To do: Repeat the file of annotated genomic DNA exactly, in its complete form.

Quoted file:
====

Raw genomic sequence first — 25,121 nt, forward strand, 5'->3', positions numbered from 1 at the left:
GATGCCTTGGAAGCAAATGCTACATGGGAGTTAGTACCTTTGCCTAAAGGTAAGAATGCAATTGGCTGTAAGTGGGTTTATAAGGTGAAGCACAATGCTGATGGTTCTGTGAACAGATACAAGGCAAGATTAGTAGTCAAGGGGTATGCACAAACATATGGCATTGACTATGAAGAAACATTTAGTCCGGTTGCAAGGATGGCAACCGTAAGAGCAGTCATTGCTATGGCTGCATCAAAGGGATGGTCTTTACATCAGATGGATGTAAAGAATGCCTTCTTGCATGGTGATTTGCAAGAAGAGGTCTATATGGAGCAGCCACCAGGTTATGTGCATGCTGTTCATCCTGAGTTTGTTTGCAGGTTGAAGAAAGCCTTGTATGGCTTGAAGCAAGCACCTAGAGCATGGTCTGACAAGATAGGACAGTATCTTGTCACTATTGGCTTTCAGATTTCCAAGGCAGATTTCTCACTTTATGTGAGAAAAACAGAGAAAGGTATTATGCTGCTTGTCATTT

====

Raw genomic sequence first — 25,121 nt, forward strand, 5'->3', positions numbered from 1 at the left:
GATGCCTTGGAAGCAAATGCTACATGGGAGTTAGTACCTTTGCCTAAAGGTAAGAATGCAATTGGCTGTAAGTGGGTTTATAAGGTGAAGCACAATGCTGATGGTTCTGTGAACAGATACAAGGCAAGATTAGTAGTCAAGGGGTATGCACAAACATATGGCATTGACTATGAAGAAACATTTAGTCCGGTTGCAAGGATGGCAACCGTAAGAGCAGTCATTGCTATGGCTGCATCAAAGGGATGGTCTTTACATCAGATGGATGTAAAGAATGCCTTCTTGCATGGTGATTTGCAAGAAGAGGTCTATATGGAGCAGCCACCAGGTTATGTGCATGCTGTTCATCCTGAGTTTGTTTGCAGGTTGAAGAAAGCCTTGTATGGCTTGAAGCAAGCACCTAGAGCATGGTCTGACAAGATAGGACAGTATCTTGTCACTATTGGCTTTCAGATTTCCAAGGCAGATTTCTCACTTTATGTGAGAAAAACAGAGAAAGGTATTATGCTGCTTGTCATTT